Ingenu, a machine-to-machine IoT connectivity protocol provider based in San Diego, California, expects smart grids, smart factories, smart agriculture and smart cities to be serviced, along with connected mining, oil and gas installations and asset tracking and logistics.
Such unlicensed bands enable IIoT connectivity providers to break away from congested parts of the spectrum, which in Ingenu’s case, supports better penetration of indoor environments and LTE networking modes.
The terrestrial component operates on an unlicensed low-power wide area network (LPWAN) band reserved for industrial, scientific and medical applications.
An industrial internet of things (IIoT) connectivity provider is ramping up its coverage after agreeing to add 72 satellites to its network through a partnership deal.
The new spacecraft, to be delivered by Tucson, Arizona-based provider Phantom Space Corporation, are due to launch in 2023 and will complement the company’s existing IoT network technology.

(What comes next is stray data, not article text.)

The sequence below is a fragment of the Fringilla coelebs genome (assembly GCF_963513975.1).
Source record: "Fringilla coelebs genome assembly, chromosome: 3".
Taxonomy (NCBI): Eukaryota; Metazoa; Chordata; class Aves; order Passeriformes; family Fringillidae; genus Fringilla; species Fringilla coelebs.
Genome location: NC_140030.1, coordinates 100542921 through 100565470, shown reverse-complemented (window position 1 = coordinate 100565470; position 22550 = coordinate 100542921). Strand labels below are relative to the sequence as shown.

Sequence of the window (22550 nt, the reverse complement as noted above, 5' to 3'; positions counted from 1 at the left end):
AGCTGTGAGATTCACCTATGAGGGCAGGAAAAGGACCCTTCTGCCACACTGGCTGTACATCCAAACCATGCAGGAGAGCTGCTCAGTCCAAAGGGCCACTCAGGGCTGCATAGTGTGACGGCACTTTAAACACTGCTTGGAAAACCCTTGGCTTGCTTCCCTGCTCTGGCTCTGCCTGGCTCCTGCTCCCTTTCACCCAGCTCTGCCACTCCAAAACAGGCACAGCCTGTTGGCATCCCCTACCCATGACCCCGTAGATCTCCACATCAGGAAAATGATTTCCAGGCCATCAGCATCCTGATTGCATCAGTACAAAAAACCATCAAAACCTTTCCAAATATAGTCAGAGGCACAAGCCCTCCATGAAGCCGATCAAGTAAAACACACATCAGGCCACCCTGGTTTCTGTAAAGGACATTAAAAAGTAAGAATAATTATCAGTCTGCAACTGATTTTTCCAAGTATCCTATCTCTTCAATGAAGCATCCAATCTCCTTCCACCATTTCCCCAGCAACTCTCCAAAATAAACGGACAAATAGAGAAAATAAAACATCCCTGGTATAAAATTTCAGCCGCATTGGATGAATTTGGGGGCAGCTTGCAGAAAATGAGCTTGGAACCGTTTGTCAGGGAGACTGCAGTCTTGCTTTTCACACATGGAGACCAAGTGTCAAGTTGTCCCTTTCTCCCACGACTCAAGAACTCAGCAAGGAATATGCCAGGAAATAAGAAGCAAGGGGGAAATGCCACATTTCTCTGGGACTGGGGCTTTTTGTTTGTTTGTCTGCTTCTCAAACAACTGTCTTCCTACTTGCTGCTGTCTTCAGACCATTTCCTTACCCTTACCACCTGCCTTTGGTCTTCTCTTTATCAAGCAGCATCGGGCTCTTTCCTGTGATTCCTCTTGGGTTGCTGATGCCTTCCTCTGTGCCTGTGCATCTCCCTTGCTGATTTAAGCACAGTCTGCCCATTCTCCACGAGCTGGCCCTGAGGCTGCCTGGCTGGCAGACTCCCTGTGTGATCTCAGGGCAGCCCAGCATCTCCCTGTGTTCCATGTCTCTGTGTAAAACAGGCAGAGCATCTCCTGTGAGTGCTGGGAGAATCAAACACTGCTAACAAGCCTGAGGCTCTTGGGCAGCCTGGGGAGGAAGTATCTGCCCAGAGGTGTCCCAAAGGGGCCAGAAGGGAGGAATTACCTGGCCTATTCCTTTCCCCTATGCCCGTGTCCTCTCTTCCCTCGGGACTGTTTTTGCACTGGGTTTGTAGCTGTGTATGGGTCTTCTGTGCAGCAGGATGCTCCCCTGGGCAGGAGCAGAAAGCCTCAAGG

But cellular reception is unable to reach all the areas IIoT promises to serve, and every farm or onshore oil installation in a connectivity blackspot is a missed monetization opportunity.
Vendors that own both space and land-based connectivity infrastructure are well positioned to serve enterprises that require both options.
Ingenu claims the satellite constellation will be the first space-borne public network built solely for M2M sensor network communications. To support consistent uploading of sensor data toward cloud servers, the satellites would produce an acknowledgement record for every piece of data received from M2M sensor networks back on Earth, a function known as data transmission acknowledgement.